The Tank › Three Options for Replacing Old Water Heater
- January 23, 2008 at 7:47 am #8012
A plumbing contractor gave me three options for replacing the 100 gallon commercial water heater installed in my four unit cooperative apt. I’m curious about the energy efficiency of these options.
The first option is to install a 100-gallon commercial tank.
The second option is to install two 50-gallon residential tanks piped in a way that will allow one to operate in the event that the other fails. How efficient is this two-tank system compared to a single 100-gallon commercial tank. Is it more or less efficieint to heat water in two tanks or one?
The third option is an indirect water heater that will be connected to the new boiler installed in our building over the summer. This installation cost of this option is 50%-65% more than the first two, but it is pitched to me as more energy efficient than the first two options, and the indirect heater carries a lifetime warranty and can be considered a one-time purchase.
Thanks for your time.January 23, 2008 at 12:59 pm #8016Randy SchuylerKeymaster
I can’t speak to the third option, but doing two 50s in series — NOT in parallel — could give you pretty good hot water supply and cost a whole lot less than a commercial water heaters.
Larry can probably comment on option No. 3. But we’re both still going to wonder about option No. 4 — Replace the dip tube and anode in the current heater. That’s going to be cheaper than any kind of replacement.
The flow problems are not going to be solved by a new water heater. Those are obviously piping issues.
Don’t let your plumber dictate the solution to you. YOU dictate it to HIM.
Randy SchuylerJanuary 23, 2008 at 1:25 pm #8019
Yes, I understand about option 4, and I will pursue that before replacing the heater.
Given the age of my heater, there will come a time when it will have to be replaced, so I’m asking these questions for when that day comes. One of the other residents asked whether using two 50 gallon tanks was as energy efficient as one 100 gallon tank. That was the real impetus for my question. Now I know to ask whether the two tanks would be installed as a series or parallel.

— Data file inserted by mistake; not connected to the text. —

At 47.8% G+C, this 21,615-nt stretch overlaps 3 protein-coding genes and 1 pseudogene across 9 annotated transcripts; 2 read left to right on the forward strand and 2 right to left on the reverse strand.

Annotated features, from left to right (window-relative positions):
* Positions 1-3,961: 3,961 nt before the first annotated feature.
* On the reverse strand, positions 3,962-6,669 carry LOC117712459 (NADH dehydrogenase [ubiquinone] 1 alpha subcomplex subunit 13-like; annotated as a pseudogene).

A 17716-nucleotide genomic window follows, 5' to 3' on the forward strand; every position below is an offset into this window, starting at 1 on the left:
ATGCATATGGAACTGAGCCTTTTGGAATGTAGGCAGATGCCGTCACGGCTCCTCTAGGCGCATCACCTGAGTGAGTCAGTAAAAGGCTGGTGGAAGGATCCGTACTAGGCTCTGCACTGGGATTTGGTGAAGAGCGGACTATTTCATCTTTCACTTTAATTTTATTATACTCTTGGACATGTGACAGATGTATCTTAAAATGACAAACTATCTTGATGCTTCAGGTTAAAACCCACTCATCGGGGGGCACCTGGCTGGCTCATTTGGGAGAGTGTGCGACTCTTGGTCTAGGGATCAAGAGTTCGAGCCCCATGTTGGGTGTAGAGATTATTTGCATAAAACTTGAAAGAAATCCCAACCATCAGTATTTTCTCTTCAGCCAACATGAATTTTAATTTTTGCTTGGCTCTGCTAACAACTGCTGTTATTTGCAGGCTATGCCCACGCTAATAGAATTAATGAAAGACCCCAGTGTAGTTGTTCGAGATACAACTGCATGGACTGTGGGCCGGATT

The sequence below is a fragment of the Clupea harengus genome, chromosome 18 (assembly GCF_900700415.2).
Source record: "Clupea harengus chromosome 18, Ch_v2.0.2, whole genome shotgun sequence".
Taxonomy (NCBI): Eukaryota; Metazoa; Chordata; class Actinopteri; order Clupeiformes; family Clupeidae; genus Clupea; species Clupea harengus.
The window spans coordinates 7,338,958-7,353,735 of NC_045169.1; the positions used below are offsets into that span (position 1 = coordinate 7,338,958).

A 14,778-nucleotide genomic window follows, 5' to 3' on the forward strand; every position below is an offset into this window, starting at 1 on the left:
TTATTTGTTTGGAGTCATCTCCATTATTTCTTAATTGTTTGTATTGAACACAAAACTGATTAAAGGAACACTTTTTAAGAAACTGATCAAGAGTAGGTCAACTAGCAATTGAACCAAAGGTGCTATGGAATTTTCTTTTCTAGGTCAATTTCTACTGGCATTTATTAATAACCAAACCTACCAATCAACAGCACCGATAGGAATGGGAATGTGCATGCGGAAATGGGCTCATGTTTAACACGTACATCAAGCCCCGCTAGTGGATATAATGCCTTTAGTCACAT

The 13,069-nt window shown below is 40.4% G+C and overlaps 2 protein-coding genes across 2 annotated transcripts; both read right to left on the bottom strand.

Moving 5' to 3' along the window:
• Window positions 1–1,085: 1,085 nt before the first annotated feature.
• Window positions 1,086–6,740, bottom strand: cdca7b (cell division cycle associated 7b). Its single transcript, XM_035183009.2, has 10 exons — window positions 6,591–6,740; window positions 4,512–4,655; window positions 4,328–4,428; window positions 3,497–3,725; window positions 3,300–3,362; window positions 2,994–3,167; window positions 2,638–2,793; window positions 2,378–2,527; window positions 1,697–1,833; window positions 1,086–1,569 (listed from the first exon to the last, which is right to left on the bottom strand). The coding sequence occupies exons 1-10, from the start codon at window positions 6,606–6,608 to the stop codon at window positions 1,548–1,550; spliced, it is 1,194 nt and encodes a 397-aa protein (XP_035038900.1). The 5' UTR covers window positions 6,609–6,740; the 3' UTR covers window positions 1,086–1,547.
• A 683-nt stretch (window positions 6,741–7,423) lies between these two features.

As for your comment about the price difference between two 50-gallon residential tanks and a single 100 gallon tank, the quote that I was given contained a $1050 differential. The quote did not give me a brand or model. I would ask for that information before going forward with any work.January 23, 2008 at 7:11 pm #8026Larry WeingartenParticipant
Hello: If the new boiler you’ll have is a condensing type, than you could heat your water far more efficiently than with standard tank type (or tankless) heaters. You also would have the more powerful burner of the boiler, so the indirect could hold fewer gallons and still meet demand. The boiler would need to be controlled to give priority to the domestic hot water, but for those who install boilers, this is common.
I’ve seen a lot of discussion on this question and indirects win, both in terms of performance and life cycle cost 😉
Now, if your boiler is non-condensing, the question is harder to answer.
Yours, LarryJanuary 23, 2008 at 7:32 pm #8029
How do I know if my boiler is a condensing boiler? I have a Burnham Independence 11. OK, from what I can understand, my boiler is not a condensing boiler.
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